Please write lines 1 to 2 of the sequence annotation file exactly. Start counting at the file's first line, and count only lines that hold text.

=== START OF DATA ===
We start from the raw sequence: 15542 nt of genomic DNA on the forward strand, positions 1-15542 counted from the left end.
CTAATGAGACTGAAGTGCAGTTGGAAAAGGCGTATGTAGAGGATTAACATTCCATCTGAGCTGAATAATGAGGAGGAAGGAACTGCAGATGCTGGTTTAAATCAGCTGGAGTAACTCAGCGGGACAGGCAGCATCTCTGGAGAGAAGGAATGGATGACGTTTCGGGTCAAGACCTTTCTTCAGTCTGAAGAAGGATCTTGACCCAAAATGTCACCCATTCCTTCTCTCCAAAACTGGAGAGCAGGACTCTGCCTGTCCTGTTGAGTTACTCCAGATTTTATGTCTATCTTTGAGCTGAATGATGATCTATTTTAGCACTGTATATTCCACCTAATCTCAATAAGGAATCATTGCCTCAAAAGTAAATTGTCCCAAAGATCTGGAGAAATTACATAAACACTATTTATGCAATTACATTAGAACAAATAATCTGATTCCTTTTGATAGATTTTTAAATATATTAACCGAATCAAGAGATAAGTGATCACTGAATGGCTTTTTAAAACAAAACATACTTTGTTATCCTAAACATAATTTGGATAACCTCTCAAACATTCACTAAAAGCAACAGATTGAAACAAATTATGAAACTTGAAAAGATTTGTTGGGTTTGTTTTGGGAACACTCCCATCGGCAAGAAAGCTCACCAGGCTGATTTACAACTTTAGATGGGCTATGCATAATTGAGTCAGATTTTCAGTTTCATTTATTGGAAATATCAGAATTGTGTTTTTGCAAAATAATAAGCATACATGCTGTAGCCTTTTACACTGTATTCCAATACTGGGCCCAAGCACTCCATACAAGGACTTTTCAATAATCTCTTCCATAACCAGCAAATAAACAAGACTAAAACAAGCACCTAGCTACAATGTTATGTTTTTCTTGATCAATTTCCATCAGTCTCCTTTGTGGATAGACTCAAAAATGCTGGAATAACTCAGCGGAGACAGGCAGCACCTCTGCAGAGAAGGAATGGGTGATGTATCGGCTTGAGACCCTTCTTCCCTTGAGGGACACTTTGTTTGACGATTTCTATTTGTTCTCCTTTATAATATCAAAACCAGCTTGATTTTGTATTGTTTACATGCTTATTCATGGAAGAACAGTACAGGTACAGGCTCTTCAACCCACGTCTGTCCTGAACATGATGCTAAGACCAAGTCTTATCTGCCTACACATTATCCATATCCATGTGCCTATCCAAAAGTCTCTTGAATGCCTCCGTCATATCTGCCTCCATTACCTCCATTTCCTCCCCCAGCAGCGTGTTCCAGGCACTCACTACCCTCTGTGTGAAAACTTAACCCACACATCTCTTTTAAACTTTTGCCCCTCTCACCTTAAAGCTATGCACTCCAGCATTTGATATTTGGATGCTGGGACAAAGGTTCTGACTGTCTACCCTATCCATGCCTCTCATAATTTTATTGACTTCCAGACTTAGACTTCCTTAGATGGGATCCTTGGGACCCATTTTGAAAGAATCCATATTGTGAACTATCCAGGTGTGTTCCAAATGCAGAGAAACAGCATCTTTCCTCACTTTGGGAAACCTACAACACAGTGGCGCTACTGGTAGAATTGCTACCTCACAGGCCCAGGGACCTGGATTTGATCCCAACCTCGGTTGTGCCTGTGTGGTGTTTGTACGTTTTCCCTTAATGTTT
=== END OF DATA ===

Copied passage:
We start from the raw sequence: 15542 nt of genomic DNA on the forward strand, positions 1-15542 counted from the left end.
CTAATGAGACTGAAGTGCAGTTGGAAAAGGCGTATGTAGAGGATTAACATTCCATCTGAGCTGAATAATGAGGAGGAAGGAACTGCAGATGCTGGTTTAAATCAGCTGGAGTAACTCAGCGGGACAGGCAGCATCTCTGGAGAGAAGGAATGGATGACGTTTCGGGTCAAGACCTTTCTTCAGTCTGAAGAAGGATCTTGACCCAAAATGTCACCCATTCCTTCTCTCCAAAACTGGAGAGCAGGACTCTGCCTGTCCTGTTGAGTTACTCCAGATTTTATGTCTATCTTTGAGCTGAATGATGATCTATTTTAGCACTGTATATTCCACCTAATCTCAATAAGGAATCATTGCCTCAAAAGTAAATTGTCCCAAAGATCTGGAGAAATTACATAAACACTATTTATGCAATTACATTAGAACAAATAATCTGATTCCTTTTGATAGATTTTTAAATATATTAACCGAATCAAGAGATAAGTGATCACTGAATGGCTTTTTAAAACAAAACATACTTTGTTATCCTAAACATAATTTGGATAACCTCTCAAACATTCACTAAAAGCAACAGATTGAAACAAATTATGAAACTTGAAAAGATTTGTTGGGTTTGTTTTGGGAACACTCCCATCGGCAAGAAAGCTCACCAGGCTGATTTACAACTTTAGATGGGCTATGCATAATTGAGTCAGATTTTCAGTTTCATTTATTGGAAATATCAGAATTGTGTTTTTGCAAAATAATAAGCATACATGCTGTAGCCTTTTACACTGTATTCCAATACTGGGCCCAAGCACTCCATACAAGGACTTTTCAATAATCTCTTCCATAACCAGCAAATAAACAAGACTAAAACAAGCACCTAGCTACAATGTTATGTTTTTCTTGATCAATTTCCATCAGTCTCCTTTGTGGATAGACTCAAAAATGCTGGAATAACTCAGCGGAGACAGGCAGCACCTCTGCAGAGAAGGAATGGGTGATGTATCGGCTTGAGACCCTTCTTCCCTTGAGGGACACTTTGTTTGACGATTTCTATTTGTTCTCCTTTATAATATCAAAACCAGCTTGATTTTGTATTGTTTACATGCTTATTCATGGAAGAACAGTACAGGTACAGGCTCTTCAACCCACGTCTGTCCTGAACATGATGCTAAGACCAAGTCTTATCTGCCTACACATTATCCATATCCATGTGCCTATCCAAAAGTCTCTTGAATGCCTCCGTCATATCTGCCTCCATTACCTCCATTTCCTCCCCCAGCAGCGTGTTCCAGGCACTCACTACCCTCTGTGTGAAAACTTAACCCACACATCTCTTTTAAACTTTTGCCCCTCTCACCTTAAAGCTATGCACTCCAGCATTTGATATTTGGATGCTGGGACAAAGGTTCTGACTGTCTACCCTATCCATGCCTCTCATAATTTTATTGACTTCCAGACTTAGACTTCCTTAGATGGGATCCTTGGGACCCATTTTGAAAGAATCCATATTGTGAACTATCCAGGTGTGTTCCAAATGCAGAGAAACAGCATCTTTCCTCACTTTGGGAAACCTACAACACAGTGGCGCTACTGGTAGAATTGCTACCTCACAGGCCCAGGGACCTGGATTTGATCCCAACCTCGGTTGTGCCTGTGTGGTGTTTGTACGTTTTCCCTTAATGTTT